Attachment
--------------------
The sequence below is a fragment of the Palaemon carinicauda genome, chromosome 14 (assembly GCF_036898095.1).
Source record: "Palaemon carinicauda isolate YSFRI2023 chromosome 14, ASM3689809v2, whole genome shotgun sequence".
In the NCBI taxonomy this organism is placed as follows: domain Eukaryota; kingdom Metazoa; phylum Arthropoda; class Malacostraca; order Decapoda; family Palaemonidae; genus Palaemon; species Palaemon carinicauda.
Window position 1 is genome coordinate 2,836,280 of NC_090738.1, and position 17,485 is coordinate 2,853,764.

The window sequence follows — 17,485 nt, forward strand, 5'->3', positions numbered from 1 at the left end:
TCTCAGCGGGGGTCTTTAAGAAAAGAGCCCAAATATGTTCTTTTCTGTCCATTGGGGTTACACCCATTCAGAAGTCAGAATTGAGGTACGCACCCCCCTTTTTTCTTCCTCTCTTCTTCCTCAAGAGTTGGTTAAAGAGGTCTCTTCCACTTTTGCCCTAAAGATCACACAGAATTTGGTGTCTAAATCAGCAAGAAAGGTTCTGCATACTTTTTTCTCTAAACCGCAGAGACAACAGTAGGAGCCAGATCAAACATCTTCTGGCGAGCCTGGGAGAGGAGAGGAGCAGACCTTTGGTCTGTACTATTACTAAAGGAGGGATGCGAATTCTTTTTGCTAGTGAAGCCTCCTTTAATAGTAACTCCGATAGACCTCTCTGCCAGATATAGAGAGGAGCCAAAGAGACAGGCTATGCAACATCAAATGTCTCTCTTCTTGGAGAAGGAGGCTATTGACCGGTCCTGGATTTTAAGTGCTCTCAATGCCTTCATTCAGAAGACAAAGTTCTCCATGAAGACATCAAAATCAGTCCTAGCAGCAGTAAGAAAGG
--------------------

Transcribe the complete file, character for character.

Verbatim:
The sequence below is a fragment of the Palaemon carinicauda genome, chromosome 14 (assembly GCF_036898095.1).
Source record: "Palaemon carinicauda isolate YSFRI2023 chromosome 14, ASM3689809v2, whole genome shotgun sequence".
In the NCBI taxonomy this organism is placed as follows: domain Eukaryota; kingdom Metazoa; phylum Arthropoda; class Malacostraca; order Decapoda; family Palaemonidae; genus Palaemon; species Palaemon carinicauda.
Window position 1 is genome coordinate 2,836,280 of NC_090738.1, and position 17,485 is coordinate 2,853,764.

The window sequence follows — 17,485 nt, forward strand, 5'->3', positions numbered from 1 at the left end:
TCTCAGCGGGGGTCTTTAAGAAAAGAGCCCAAATATGTTCTTTTCTGTCCATTGGGGTTACACCCATTCAGAAGTCAGAATTGAGGTACGCACCCCCCTTTTTTCTTCCTCTCTTCTTCCTCAAGAGTTGGTTAAAGAGGTCTCTTCCACTTTTGCCCTAAAGATCACACAGAATTTGGTGTCTAAATCAGCAAGAAAGGTTCTGCATACTTTTTTCTCTAAACCGCAGAGACAACAGTAGGAGCCAGATCAAACATCTTCTGGCGAGCCTGGGAGAGGAGAGGAGCAGACCTTTGGTCTGTACTATTACTAAAGGAGGGATGCGAATTCTTTTTGCTAGTGAAGCCTCCTTTAATAGTAACTCCGATAGACCTCTCTGCCAGATATAGAGAGGAGCCAAAGAGACAGGCTATGCAACATCAAATGTCTCTCTTCTTGGAGAAGGAGGCTATTGACCGGTCCTGGATTTTAAGTGCTCTCAATGCCTTCATTCAGAAGACAAAGTTCTCCATGAAGACATCAAAATCAGTCCTAGCAGCAGTAAGAAAGG